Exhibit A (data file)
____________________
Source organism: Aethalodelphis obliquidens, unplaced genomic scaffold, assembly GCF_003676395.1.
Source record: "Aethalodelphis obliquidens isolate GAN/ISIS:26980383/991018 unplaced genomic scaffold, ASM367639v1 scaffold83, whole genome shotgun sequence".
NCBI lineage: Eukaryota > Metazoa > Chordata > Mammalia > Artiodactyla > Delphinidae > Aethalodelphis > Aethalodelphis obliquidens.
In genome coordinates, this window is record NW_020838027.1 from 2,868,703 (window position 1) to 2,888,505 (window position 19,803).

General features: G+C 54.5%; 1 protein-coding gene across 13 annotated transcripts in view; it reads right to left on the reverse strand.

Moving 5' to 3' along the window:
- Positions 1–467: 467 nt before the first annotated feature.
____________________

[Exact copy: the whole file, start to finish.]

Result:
Source organism: Aethalodelphis obliquidens, unplaced genomic scaffold, assembly GCF_003676395.1.
Source record: "Aethalodelphis obliquidens isolate GAN/ISIS:26980383/991018 unplaced genomic scaffold, ASM367639v1 scaffold83, whole genome shotgun sequence".
NCBI lineage: Eukaryota > Metazoa > Chordata > Mammalia > Artiodactyla > Delphinidae > Aethalodelphis > Aethalodelphis obliquidens.
In genome coordinates, this window is record NW_020838027.1 from 2,868,703 (window position 1) to 2,888,505 (window position 19,803).

General features: G+C 54.5%; 1 protein-coding gene across 13 annotated transcripts in view; it reads right to left on the reverse strand.

Moving 5' to 3' along the window:
- Positions 1–467: 467 nt before the first annotated feature.